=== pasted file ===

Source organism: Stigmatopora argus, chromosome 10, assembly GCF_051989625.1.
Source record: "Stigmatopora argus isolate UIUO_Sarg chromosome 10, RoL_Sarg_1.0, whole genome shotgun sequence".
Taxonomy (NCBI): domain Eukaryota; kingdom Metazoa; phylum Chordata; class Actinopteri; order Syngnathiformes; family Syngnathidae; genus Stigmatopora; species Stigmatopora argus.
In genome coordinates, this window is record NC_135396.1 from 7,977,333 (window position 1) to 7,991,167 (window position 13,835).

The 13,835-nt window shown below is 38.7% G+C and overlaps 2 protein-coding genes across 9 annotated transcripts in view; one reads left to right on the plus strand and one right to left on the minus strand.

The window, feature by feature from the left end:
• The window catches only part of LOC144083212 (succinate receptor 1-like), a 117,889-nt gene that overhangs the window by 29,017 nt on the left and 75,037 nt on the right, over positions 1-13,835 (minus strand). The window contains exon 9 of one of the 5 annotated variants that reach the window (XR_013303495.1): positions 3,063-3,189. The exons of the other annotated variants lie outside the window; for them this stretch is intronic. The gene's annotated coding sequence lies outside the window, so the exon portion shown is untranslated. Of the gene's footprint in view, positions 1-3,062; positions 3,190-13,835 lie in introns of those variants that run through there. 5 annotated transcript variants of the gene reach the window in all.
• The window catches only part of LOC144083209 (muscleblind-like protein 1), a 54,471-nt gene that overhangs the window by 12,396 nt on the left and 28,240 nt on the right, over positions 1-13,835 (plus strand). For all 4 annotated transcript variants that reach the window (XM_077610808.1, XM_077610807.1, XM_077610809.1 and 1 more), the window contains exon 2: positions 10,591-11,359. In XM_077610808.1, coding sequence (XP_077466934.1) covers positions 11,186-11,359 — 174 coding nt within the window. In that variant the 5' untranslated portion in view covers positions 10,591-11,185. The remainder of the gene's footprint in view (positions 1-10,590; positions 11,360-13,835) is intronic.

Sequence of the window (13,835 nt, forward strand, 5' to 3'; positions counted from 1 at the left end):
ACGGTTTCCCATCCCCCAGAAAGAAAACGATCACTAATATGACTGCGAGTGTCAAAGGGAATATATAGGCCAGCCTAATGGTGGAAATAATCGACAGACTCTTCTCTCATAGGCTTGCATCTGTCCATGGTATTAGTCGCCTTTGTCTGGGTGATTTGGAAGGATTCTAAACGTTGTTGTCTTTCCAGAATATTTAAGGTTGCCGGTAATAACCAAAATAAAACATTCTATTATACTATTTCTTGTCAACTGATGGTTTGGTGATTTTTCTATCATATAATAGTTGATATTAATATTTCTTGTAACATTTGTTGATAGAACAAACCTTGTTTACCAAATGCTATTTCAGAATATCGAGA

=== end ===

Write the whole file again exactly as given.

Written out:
Source organism: Stigmatopora argus, chromosome 10, assembly GCF_051989625.1.
Source record: "Stigmatopora argus isolate UIUO_Sarg chromosome 10, RoL_Sarg_1.0, whole genome shotgun sequence".
Taxonomy (NCBI): domain Eukaryota; kingdom Metazoa; phylum Chordata; class Actinopteri; order Syngnathiformes; family Syngnathidae; genus Stigmatopora; species Stigmatopora argus.
In genome coordinates, this window is record NC_135396.1 from 7,977,333 (window position 1) to 7,991,167 (window position 13,835).

The 13,835-nt window shown below is 38.7% G+C and overlaps 2 protein-coding genes across 9 annotated transcripts in view; one reads left to right on the plus strand and one right to left on the minus strand.

The window, feature by feature from the left end:
• The window catches only part of LOC144083212 (succinate receptor 1-like), a 117,889-nt gene that overhangs the window by 29,017 nt on the left and 75,037 nt on the right, over positions 1-13,835 (minus strand). The window contains exon 9 of one of the 5 annotated variants that reach the window (XR_013303495.1): positions 3,063-3,189. The exons of the other annotated variants lie outside the window; for them this stretch is intronic. The gene's annotated coding sequence lies outside the window, so the exon portion shown is untranslated. Of the gene's footprint in view, positions 1-3,062; positions 3,190-13,835 lie in introns of those variants that run through there. 5 annotated transcript variants of the gene reach the window in all.
• The window catches only part of LOC144083209 (muscleblind-like protein 1), a 54,471-nt gene that overhangs the window by 12,396 nt on the left and 28,240 nt on the right, over positions 1-13,835 (plus strand). For all 4 annotated transcript variants that reach the window (XM_077610808.1, XM_077610807.1, XM_077610809.1 and 1 more), the window contains exon 2: positions 10,591-11,359. In XM_077610808.1, coding sequence (XP_077466934.1) covers positions 11,186-11,359 — 174 coding nt within the window. In that variant the 5' untranslated portion in view covers positions 10,591-11,185. The remainder of the gene's footprint in view (positions 1-10,590; positions 11,360-13,835) is intronic.

Sequence of the window (13,835 nt, forward strand, 5' to 3'; positions counted from 1 at the left end):
ACGGTTTCCCATCCCCCAGAAAGAAAACGATCACTAATATGACTGCGAGTGTCAAAGGGAATATATAGGCCAGCCTAATGGTGGAAATAATCGACAGACTCTTCTCTCATAGGCTTGCATCTGTCCATGGTATTAGTCGCCTTTGTCTGGGTGATTTGGAAGGATTCTAAACGTTGTTGTCTTTCCAGAATATTTAAGGTTGCCGGTAATAACCAAAATAAAACATTCTATTATACTATTTCTTGTCAACTGATGGTTTGGTGATTTTTCTATCATATAATAGTTGATATTAATATTTCTTGTAACATTTGTTGATAGAACAAACCTTGTTTACCAAATGCTATTTCAGAATATCGAGA